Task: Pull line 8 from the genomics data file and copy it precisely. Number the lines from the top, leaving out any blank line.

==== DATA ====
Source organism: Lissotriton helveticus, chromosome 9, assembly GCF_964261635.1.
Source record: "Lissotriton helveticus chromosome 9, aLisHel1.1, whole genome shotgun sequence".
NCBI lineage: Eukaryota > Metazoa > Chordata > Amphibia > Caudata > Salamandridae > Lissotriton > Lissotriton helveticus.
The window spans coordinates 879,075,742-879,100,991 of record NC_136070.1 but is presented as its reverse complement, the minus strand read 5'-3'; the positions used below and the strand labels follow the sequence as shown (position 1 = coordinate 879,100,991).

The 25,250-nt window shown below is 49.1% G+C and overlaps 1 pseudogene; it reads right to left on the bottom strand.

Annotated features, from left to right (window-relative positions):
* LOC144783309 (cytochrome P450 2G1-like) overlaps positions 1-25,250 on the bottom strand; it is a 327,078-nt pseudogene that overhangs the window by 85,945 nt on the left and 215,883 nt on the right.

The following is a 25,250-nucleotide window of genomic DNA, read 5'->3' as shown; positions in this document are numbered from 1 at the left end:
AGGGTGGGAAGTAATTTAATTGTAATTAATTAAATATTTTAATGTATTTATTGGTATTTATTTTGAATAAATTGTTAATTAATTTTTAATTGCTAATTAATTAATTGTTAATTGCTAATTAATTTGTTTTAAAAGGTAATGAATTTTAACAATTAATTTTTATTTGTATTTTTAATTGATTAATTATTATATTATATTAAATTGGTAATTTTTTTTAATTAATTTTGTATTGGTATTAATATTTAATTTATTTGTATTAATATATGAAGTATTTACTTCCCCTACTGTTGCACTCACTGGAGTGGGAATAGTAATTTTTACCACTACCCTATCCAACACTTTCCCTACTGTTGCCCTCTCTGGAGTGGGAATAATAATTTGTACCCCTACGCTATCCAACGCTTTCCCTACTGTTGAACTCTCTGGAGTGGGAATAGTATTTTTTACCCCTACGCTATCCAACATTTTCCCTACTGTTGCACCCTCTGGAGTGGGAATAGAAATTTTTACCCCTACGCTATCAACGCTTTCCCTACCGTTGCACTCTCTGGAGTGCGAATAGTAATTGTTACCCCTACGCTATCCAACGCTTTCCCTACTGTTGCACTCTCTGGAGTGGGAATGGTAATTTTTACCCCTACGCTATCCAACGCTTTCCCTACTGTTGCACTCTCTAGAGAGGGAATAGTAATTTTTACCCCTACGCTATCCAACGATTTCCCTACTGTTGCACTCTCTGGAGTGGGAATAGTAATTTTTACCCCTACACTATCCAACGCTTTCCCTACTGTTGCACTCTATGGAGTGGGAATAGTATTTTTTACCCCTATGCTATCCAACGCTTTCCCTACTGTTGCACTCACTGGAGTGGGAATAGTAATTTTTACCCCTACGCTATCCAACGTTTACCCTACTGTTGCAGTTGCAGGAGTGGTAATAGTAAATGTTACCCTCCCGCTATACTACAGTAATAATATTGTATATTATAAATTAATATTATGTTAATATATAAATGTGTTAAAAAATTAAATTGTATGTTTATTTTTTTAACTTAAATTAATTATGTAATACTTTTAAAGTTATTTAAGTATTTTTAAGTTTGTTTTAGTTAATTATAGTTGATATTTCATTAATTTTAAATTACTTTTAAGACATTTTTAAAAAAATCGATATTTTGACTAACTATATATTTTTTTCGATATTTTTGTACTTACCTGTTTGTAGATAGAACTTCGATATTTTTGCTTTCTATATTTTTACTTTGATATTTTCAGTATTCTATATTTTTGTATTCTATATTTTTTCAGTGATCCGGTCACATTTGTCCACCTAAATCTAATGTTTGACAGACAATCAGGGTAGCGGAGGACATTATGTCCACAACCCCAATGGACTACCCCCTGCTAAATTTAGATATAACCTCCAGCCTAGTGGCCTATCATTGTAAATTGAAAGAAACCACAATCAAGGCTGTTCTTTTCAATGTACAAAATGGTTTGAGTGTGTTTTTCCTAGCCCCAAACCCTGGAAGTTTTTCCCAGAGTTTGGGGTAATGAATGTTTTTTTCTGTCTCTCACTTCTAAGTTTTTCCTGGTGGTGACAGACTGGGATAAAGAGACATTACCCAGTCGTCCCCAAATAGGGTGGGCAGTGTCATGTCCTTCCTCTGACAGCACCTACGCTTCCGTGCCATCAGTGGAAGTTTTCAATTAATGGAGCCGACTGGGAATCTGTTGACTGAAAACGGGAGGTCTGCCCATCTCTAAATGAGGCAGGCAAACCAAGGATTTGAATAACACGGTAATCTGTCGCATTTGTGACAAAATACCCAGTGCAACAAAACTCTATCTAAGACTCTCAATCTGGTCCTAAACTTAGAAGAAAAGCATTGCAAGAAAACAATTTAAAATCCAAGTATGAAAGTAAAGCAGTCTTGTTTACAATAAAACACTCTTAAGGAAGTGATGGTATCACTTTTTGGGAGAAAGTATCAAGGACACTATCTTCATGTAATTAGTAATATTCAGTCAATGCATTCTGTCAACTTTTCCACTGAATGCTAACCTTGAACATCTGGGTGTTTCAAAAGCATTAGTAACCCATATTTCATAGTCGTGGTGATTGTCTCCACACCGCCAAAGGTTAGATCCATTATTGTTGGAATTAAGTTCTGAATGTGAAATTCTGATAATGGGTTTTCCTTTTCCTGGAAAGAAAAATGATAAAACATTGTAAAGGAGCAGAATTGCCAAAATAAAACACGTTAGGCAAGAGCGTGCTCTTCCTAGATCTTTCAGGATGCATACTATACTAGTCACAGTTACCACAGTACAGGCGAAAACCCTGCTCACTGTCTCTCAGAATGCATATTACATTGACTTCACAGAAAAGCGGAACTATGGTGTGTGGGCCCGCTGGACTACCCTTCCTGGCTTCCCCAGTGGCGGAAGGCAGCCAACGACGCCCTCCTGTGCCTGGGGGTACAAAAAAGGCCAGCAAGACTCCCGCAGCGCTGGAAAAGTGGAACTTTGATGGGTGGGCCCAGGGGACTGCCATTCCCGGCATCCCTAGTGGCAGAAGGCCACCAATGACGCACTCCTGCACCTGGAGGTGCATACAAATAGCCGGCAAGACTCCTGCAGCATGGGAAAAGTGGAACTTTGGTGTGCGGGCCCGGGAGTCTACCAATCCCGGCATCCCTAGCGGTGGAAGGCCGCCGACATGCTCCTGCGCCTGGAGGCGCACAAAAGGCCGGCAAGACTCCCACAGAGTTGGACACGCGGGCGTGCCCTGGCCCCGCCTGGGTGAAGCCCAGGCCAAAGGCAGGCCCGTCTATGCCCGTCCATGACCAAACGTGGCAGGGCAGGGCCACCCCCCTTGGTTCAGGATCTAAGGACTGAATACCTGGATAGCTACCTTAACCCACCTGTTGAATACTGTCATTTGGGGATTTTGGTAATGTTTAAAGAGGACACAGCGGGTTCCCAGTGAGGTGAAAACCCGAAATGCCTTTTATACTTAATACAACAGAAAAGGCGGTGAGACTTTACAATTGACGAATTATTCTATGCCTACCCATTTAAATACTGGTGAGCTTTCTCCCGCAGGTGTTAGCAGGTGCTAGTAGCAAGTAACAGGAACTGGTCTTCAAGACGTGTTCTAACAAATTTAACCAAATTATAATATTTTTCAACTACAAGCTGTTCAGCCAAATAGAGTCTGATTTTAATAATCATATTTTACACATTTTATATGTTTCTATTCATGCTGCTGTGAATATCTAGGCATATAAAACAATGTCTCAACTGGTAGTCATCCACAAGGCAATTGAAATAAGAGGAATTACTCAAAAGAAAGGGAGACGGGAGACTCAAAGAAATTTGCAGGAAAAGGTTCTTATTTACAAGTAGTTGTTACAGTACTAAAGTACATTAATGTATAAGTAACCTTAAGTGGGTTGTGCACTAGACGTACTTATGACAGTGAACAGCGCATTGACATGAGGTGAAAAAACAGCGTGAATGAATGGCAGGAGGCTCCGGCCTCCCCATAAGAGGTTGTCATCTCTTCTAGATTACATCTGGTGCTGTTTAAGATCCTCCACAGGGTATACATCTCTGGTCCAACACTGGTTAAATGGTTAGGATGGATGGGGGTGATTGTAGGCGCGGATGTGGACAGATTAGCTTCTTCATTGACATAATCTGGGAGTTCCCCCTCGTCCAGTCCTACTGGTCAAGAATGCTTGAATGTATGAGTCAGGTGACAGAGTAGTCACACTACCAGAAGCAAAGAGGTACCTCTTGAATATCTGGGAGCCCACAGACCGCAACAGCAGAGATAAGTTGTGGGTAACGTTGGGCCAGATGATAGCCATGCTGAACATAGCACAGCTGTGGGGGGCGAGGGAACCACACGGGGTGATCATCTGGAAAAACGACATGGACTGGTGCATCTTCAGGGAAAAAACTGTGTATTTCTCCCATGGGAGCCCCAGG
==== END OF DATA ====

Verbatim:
The following is a 25,250-nucleotide window of genomic DNA, read 5'->3' as shown; positions in this document are numbered from 1 at the left end: